Some of the most common questions asked by early years practitioners?
As many of you are aware here at Early Years Careers we hold a question and answer evening for one hour, twice a week. We do this on a Tuesday and Thursday evening, our followers send in questions which we post anonymously and then our followers and EYC staff give lots of really useful answers, advice, and support. The demand for our question and answer evenings is very high however it tends to be a lot of similar questions and answers that are being given. This article intends to tackle the most common questions and answers so you can get your answers promptly and so it can leave space for a wider variety of questions to be explored.
Questions and Answers
- Does my qualification allow me to be counted in ratio?
To be counted in ratio your qualification must be classed as full and relevant. The Dfe have released a whole list of criteria that a course must include but they have also made it super simple and created a list of all qualifications that allow you to work in and be counted in ratio in early years settings. Here is the link you need to check your qualification https://www.gov.uk/government/publications/eyfs-staffchild-ratios-dfe-approved-qualifications. There is also a set of criteria to ensure your level 2 is classed as full and relevant..
2. Can level 2 practitioners be counted in ratio?
This is discussed in the statutory framework and the terms set out in this regarding ratio must be met. The ratio depending on the age of the children changes, however, the general rule is as long as one person is level 3 qualified and at least half are level 2 and the qualification is classed as full and relevant and they are over the age of 17 they can be counted in ratio. Here is the link you need if you would like more information, ratios and qualifications are discussed on pages 21 down. https://www.foundationyears.org.uk/files/2017/03/EYFS_STATUTORY_FRAMEWORK_2017.pdf
3. What will I be asked in my interview?
This is a question and answer that features a lot unfortunately what you will be asked will vary from setting to setting, region to region and depending on the job role. This makes it difficult to give any clear answers to. Generally, early years interviews will be based on current hot topics in the early years or anything that has recently changed. Therefore currently questions may include –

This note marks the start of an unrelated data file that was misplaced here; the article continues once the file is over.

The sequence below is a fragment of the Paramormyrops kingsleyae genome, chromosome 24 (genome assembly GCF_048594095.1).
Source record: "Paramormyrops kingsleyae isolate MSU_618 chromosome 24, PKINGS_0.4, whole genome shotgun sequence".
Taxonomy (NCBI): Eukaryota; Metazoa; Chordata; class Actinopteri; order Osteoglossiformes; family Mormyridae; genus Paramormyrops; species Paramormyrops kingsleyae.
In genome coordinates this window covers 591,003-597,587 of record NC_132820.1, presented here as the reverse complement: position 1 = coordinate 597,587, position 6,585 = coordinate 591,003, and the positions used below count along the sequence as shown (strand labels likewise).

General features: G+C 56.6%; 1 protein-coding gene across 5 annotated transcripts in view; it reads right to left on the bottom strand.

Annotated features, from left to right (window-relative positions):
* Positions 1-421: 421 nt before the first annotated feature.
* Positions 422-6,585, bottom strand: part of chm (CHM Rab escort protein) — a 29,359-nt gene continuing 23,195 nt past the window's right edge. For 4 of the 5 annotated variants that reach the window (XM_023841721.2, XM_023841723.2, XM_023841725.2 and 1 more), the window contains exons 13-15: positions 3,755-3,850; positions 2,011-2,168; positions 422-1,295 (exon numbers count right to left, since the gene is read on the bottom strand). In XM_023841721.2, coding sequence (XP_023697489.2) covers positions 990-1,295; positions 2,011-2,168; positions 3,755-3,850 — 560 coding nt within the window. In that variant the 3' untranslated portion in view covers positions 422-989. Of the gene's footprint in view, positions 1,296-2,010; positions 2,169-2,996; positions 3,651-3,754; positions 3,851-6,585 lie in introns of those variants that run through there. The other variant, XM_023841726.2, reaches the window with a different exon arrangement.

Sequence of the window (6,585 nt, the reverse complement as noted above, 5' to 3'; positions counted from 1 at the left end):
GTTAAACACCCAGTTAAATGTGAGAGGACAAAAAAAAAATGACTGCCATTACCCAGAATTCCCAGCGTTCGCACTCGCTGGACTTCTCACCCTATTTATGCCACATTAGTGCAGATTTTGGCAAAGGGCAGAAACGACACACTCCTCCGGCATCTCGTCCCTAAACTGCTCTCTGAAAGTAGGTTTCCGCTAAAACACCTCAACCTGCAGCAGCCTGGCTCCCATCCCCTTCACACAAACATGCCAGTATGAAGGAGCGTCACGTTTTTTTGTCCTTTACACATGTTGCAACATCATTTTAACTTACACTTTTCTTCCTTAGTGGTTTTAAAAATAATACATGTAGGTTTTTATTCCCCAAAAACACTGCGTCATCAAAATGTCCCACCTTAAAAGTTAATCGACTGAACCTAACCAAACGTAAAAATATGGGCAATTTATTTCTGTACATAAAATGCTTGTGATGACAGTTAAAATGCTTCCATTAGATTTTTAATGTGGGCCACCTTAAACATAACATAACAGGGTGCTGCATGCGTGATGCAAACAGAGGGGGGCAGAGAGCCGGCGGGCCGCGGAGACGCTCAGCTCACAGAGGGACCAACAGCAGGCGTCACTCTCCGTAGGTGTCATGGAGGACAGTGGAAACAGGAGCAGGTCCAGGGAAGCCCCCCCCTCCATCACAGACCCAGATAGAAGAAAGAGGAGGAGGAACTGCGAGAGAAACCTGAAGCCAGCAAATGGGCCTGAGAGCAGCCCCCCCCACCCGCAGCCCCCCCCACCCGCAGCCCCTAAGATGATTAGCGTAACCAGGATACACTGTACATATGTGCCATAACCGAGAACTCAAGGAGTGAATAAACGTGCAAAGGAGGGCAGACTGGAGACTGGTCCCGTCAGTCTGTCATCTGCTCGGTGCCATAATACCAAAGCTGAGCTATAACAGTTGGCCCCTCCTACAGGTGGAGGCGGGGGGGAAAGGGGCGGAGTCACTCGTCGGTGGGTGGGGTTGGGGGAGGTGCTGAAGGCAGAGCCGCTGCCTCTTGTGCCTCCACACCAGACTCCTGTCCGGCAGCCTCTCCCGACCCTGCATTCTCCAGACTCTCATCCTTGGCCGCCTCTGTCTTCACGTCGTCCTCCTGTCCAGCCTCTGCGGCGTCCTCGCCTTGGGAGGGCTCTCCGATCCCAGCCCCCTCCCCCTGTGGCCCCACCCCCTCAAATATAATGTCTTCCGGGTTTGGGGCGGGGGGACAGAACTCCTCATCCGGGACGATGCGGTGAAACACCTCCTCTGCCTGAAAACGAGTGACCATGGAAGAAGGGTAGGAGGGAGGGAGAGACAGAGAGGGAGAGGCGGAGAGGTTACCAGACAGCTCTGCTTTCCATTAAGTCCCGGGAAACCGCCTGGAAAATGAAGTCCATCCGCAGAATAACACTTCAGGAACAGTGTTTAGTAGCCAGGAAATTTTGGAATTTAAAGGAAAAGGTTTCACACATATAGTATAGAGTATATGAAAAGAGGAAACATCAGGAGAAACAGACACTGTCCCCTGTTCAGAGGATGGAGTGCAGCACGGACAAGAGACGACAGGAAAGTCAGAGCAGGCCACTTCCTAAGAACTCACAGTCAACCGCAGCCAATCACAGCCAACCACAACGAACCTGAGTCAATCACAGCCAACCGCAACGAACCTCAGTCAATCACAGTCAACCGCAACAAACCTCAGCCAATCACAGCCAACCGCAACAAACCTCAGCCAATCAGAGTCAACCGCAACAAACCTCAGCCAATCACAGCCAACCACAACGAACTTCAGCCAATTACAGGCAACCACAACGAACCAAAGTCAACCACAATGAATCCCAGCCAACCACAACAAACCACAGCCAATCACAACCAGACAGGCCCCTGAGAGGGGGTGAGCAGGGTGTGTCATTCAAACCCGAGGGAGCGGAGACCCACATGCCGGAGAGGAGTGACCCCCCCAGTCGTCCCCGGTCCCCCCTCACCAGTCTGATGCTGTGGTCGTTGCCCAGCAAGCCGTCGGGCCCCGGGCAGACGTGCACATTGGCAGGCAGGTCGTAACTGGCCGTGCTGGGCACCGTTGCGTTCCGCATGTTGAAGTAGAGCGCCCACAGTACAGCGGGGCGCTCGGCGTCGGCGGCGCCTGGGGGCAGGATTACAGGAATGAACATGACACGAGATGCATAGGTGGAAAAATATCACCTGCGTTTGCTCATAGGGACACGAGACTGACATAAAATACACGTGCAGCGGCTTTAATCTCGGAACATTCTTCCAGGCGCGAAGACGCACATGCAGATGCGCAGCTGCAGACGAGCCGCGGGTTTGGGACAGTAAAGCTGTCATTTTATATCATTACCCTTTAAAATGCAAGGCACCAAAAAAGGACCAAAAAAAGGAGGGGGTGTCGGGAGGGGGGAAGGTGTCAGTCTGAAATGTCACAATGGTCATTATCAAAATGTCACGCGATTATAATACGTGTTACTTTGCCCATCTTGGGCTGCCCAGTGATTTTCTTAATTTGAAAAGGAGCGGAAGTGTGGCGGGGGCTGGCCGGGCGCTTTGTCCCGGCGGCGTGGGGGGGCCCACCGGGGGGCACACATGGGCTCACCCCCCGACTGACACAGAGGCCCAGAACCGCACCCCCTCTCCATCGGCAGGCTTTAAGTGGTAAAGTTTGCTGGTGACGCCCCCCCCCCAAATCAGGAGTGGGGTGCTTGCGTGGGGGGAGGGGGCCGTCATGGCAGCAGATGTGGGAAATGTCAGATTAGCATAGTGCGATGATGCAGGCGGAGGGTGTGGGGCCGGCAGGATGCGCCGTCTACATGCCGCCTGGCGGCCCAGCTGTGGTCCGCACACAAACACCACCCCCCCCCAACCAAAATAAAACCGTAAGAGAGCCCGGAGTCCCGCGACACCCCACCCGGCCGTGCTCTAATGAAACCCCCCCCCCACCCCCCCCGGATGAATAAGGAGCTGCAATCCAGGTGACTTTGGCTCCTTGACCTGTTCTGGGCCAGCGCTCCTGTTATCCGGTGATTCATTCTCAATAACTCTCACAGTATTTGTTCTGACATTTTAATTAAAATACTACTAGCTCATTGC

- British Values
- Prevent Duty
- Your experiences
- Your personal qualities
- Team work/keeping morale high
The best and most useful advice we can give is to work on your general interviewing skills. If you have an early years qualification you will have all the knowledge you need to answer any questions you are asked which will never be the same in any setting. There is some great interview advice available here
4. How often should I get a break and how long should it be?
This is something which is a legal requirement and the minimum requirements must be met. Early years settings are often well known for long hours and short breaks. Always check your contract as many settings do not pay for rest breaks (this is legal) the legal requirements are –
- 1 x 20-minute break if you work for more than 6 hours. This can be given to you at a point during the day as long as it is not at the very beginning or end of a shift. If your break is interrupted and you asked to return early this makes your break invalid as it must be a full 20minutes interrupted rest(crown copyright, 2017).
- 11 hours rest in between working days e.g if you finish work at 8pm you should not start work again until after 7am
- 24hours break within a 7-day working week.
There are exceptions to these rules, for more visit gov.uk here
5 . Should i be paid for over time?
This question and answer is fairly straight forward as it is again a legal requirement set by the government. Therefore as stated by gov.uk “Employers don’t have to pay workers for overtime. However, employees’ average pay for the total hours worked mustn’t fall below the National Minimum Wage.” (2017) This means as long as it is stated in your contract your manager can expect you to work overtime and not pay you for it. In most circumstances in the early years, this is through staff meetings or training. Always refer to your contract to see what is expected of you by your employer. For more information here is the page you need https://www.gov.uk/overtime-your-rights